NBC Expects to Lose Money on Winter Olympics, Ebersol Says
NBC Sports chief Dick Ebersol said that while advertising sales were soft for much of last year, they have picked up as the Olympics drew near. The loss comes primarily due to the stiff rights fee NBC paid to broadcast the games, he said.
NBC paid $820 million for the rights to televise the Winter Games. That compares to the $613 million paid for the rights to televise the Olympics in Turin, Italy, in 2006.
Ebersol said it will be the first time NBC has lost money on the games since he began producing the telecasts from Barcelona in 1992.
The head of NBC's parent company, General Electric's Jeffrey Immelt, told investors recently that he expected NBC would lose "a couple hundred million bucks" on the games.
NBC won't cut back on its coverage plans due to the financial problems, the network said.
It remains unclear whether this financial reality will affect negotiations for the U.S. rights to televise the Olympics in 2014 and 2016. The International Olympics Committee is expected to award coverage rights sometime this year.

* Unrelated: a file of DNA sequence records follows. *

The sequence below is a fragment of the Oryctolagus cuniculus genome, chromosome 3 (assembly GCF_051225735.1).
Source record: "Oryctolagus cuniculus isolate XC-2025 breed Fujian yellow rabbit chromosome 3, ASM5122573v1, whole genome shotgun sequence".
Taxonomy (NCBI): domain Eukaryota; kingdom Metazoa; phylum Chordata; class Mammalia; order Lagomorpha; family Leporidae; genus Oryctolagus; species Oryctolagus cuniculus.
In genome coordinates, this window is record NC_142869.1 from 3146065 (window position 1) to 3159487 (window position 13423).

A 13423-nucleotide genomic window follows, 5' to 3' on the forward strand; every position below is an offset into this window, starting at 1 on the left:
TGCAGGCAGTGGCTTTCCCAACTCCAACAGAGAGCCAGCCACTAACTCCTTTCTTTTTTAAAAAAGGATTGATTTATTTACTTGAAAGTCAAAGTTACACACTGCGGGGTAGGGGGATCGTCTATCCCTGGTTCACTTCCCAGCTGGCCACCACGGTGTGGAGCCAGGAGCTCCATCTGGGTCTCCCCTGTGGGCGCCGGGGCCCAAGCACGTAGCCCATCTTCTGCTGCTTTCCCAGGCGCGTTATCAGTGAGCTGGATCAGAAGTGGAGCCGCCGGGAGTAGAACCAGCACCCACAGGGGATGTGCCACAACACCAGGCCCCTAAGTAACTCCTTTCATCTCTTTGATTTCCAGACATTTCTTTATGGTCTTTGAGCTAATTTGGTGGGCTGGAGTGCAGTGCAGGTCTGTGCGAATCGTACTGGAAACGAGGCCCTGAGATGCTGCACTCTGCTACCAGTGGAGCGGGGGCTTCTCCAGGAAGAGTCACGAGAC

The bidding for those games has the potential to be a battle of media titans, including Fox's News Corp. and Disney. Ebersol said he expected the games to be awarded before any federal regulatory approval of Comcast's agreement to take over NBC Universal.
NBC Universal will televise some 835 hours of Olympics programming next month, starting Feb. 12, on the broadcast network and cable affiliates like CNBC, MSNBC and USA. Because the games are not overseas, NBC will have the advantage of many more prime-time events taking place live.
These Olympics also mark the return of Al Michaels to Olympics coverage. The veteran broadcaster, who called the 1980 "Miracle on Ice" game between the U.S. and the Soviet Union, joined NBC from ABC in 2006. Michaels will be a studio host.